President Barack Obama’s CIA director, Leon Panetta, needed only one month to establish that he lacks the courage, contrariness, judgment, and political and intellectual independence to reform the Central Intelligence Agency.
It certainly appears that Obama’s admonition to look forward and not look behind, if applied to CIA, means that his administration is not interested in examining the errors and corruption of the past in order to reform the intelligence community in the future.
Even before receiving confirmation from the Senate intelligence committee, Panetta used his hearings to indicate that he was more than willing to do the company’s bidding. In telling the intelligence committee that he was a “creature of Congress,” Panetta reminded us of two other “creatures” of Congress who poorly managed the affairs of the CIA—former representative Porter Goss (R-FL), who politicized the institution, and intelligence staffer George Tenet, who told the president in 2002 that it would be a “slam dunk” to provide the White House with intelligence to justify going to war against Iraq.
The CIA’s politicization of intelligence has been authoritatively established, but Panetta signed on to the canard that CIA analysis was no different than the intelligence produced by other intelligence services around the world. Panetta thus ignored the Senate’s own investigation of CIA intelligence on Iraq that documented the misuse of intelligence in a report released in June 2008. Panetta’s second shortcoming was guaranteeing to the Senate intelligence committee that he would make no leadership changes at the CIA, even though he was taking charge of a political culture that has been dominated by the cover-up of key intelligence failures.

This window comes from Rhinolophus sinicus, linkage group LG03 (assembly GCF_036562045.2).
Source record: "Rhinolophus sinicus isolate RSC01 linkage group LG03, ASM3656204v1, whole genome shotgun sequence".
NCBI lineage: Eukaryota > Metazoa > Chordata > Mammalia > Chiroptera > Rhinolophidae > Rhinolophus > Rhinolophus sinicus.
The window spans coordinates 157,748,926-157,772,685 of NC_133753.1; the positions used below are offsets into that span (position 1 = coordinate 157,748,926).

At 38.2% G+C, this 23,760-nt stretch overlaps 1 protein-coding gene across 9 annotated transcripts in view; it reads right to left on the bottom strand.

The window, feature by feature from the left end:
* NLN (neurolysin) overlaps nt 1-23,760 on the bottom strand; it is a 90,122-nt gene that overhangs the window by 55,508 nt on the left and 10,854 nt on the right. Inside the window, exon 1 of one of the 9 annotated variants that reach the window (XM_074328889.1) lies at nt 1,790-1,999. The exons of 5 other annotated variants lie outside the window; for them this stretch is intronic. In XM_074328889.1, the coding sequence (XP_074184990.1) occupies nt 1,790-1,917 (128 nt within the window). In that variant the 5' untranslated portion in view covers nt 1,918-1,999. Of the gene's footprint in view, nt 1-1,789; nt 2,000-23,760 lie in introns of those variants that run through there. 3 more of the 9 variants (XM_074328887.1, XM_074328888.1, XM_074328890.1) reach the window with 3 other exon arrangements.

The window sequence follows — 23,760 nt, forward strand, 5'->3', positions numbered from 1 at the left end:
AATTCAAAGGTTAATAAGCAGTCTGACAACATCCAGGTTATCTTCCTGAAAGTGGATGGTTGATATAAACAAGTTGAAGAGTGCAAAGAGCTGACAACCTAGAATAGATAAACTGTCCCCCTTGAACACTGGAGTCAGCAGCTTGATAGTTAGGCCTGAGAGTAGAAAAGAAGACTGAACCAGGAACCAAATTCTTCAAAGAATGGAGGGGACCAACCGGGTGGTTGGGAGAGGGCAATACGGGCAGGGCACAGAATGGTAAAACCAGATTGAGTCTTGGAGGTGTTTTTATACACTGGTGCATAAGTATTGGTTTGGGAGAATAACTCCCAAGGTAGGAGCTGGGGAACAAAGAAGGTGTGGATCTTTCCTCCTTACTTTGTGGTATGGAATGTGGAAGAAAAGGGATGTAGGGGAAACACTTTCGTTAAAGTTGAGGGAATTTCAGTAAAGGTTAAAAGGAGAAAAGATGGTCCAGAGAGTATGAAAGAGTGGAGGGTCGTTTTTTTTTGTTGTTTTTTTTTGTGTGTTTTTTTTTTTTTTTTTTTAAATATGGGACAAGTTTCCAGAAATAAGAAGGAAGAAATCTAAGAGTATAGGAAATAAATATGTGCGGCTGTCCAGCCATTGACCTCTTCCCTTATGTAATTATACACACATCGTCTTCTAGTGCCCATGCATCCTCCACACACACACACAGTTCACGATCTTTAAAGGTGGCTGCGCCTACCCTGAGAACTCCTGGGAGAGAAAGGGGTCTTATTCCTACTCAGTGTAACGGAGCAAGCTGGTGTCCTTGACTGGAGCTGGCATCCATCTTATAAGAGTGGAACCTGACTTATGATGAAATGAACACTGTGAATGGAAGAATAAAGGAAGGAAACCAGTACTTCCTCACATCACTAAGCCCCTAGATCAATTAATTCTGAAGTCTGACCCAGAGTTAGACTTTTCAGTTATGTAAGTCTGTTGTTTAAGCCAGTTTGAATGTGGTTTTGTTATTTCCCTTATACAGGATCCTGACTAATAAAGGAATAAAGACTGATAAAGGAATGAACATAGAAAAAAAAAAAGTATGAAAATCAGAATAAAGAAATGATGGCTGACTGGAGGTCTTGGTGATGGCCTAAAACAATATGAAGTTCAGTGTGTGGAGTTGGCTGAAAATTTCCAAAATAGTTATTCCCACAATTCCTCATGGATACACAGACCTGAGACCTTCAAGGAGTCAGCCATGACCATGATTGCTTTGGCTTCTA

If President Obama and Leon Panetta were serious about stopping torture and abuse as well as extraordinary renditions that led to torture and abuse in third world countries, then why would they not adjust the chain of command to remove those high-ranking individuals responsible for these measures.
Most recently, Panetta announced that former senator Warren Rudman (R-NH) would be the director’s special adviser on the Senate intelligence committee’s special inquiry of past practices in terrorist detention and interrogation. Panetta has established his own review group within the Agency but has prominently placed current members of the National Clandestine Service (NCS) in the group.
Senator Rudman actually branded those few individuals willing to come forward as “McCarthyites” in an effort to marginalize their testimony and to make sure additional witnesses would not testify or submit written affidavits against Bob Gates. Panetta announced that Rudman has a “strong, bipartisan reputation” and naturally the press echoed that Rudman has a “strong, bipartisan reputation.” There is ample evidence of Rudman’s strong, even bellicose, partisan politicking over the years.
Panetta current has an opportunity to clarify whether he will use his stewardship as CIA director to reform the institution or to aid and abet the culture of cover-up. The inspector general of the CIA, John Helgerson, has just retired, and Panetta will play a major role in nominating the next inspector general, a position that requires Senate confirmation. Hopefully Panetta will nominate a lawyer with outstanding credentials who will prove to be a junkyard dog in ferreting out wrong doing at the CIA.
Recent evidence points to the greater possibility that Panetta will appoint a company man who will limit the investigation of possible crimes that were committed in the pursuit of torture and abuse, renditions policy, and the secret prisons. If so, we will lose one more opportunity to correct the errors of the past decade, and to place the CIA on the path to reform.
Originally published at The Public Record.
Melvin A. Goodman,a regular contributor to The Public Record, is senior fellow at the Center for International Policy and adjunct professor of government at Johns Hopkins University. He spent more than 42 years in the U.S. Army, the Central Intelligence Agency, and the Department of Defense. His most recent book is “Failure of Intelligence: The Decline and Fall of the CIA.”